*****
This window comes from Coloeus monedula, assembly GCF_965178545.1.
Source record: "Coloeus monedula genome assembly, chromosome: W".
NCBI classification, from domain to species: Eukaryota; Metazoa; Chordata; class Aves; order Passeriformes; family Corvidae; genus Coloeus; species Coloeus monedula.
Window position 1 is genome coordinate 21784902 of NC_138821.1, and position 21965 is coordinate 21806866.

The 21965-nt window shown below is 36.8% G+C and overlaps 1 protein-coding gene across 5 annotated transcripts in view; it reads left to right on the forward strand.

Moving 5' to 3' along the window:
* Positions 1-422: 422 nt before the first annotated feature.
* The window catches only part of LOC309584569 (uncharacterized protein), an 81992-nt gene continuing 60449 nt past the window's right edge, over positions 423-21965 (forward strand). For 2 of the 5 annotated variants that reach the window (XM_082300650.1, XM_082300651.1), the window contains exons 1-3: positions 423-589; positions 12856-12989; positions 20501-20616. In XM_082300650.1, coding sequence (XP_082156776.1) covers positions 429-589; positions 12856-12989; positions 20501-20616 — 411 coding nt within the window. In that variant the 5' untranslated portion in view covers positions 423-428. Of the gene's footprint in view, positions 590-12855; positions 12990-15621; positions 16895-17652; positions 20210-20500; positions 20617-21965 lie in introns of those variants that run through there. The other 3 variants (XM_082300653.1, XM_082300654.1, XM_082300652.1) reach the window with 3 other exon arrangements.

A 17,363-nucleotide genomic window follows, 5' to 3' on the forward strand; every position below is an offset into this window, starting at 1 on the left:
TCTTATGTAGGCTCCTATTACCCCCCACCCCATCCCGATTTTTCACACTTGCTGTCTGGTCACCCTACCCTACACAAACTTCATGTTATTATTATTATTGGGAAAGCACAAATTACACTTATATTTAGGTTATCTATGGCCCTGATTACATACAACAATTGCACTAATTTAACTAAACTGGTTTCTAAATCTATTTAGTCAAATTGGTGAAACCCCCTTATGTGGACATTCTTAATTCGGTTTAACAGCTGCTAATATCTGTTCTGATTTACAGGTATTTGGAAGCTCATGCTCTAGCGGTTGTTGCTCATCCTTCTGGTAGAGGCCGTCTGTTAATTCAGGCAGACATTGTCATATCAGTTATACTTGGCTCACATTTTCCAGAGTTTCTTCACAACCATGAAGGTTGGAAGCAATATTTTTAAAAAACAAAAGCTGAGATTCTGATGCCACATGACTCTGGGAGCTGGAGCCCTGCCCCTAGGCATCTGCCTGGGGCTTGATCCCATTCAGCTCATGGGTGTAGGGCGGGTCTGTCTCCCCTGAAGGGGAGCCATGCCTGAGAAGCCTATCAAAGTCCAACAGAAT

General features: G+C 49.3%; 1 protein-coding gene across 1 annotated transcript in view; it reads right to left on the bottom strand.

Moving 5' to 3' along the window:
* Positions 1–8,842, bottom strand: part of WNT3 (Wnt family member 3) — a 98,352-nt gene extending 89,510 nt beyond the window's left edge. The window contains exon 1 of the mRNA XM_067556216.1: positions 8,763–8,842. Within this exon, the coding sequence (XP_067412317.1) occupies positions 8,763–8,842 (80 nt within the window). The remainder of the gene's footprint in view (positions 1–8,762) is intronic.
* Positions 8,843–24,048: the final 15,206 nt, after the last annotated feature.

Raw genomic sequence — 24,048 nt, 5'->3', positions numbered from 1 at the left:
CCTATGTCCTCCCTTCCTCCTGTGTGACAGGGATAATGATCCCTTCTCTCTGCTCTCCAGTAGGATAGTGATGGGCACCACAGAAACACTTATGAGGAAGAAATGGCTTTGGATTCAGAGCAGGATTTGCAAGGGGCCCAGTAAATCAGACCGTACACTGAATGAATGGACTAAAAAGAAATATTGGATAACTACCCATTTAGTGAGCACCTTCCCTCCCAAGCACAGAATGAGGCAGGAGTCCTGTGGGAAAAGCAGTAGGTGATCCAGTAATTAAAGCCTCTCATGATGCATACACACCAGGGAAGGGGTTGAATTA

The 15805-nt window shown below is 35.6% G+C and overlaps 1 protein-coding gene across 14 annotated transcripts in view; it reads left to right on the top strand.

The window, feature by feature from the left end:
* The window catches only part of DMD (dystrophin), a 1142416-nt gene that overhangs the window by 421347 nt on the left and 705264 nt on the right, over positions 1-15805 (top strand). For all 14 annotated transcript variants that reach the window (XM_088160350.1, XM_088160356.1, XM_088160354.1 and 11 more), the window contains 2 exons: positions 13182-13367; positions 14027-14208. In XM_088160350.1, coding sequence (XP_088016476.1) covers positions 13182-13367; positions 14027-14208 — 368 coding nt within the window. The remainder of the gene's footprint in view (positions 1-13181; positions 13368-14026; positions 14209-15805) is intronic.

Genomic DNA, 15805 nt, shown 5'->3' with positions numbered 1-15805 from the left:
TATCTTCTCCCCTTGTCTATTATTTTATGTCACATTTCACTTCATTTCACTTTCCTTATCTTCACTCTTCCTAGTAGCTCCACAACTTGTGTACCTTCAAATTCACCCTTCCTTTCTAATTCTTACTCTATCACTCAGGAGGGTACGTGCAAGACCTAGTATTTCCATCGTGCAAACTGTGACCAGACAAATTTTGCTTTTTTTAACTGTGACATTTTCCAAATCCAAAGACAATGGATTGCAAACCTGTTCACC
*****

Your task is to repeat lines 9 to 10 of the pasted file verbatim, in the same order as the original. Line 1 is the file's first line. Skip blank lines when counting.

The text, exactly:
A 17,363-nucleotide genomic window follows, 5' to 3' on the forward strand; every position below is an offset into this window, starting at 1 on the left:
TCTTATGTAGGCTCCTATTACCCCCCACCCCATCCCGATTTTTCACACTTGCTGTCTGGTCACCCTACCCTACACAAACTTCATGTTATTATTATTATTGGGAAAGCACAAATTACACTTATATTTAGGTTATCTATGGCCCTGATTACATACAACAATTGCACTAATTTAACTAAACTGGTTTCTAAATCTATTTAGTCAAATTGGTGAAACCCCCTTATGTGGACATTCTTAATTCGGTTTAACAGCTGCTAATATCTGTTCTGATTTACAGGTATTTGGAAGCTCATGCTCTAGCGGTTGTTGCTCATCCTTCTGGTAGAGGCCGTCTGTTAATTCAGGCAGACATTGTCATATCAGTTATACTTGGCTCACATTTTCCAGAGTTTCTTCACAACCATGAAGGTTGGAAGCAATATTTTTAAAAAACAAAAGCTGAGATTCTGATGCCACATGACTCTGGGAGCTGGAGCCCTGCCCCTAGGCATCTGCCTGGGGCTTGATCCCATTCAGCTCATGGGTGTAGGGCGGGTCTGTCTCCCCTGAAGGGGAGCCATGCCTGAGAAGCCTATCAAAGTCCAACAGAAT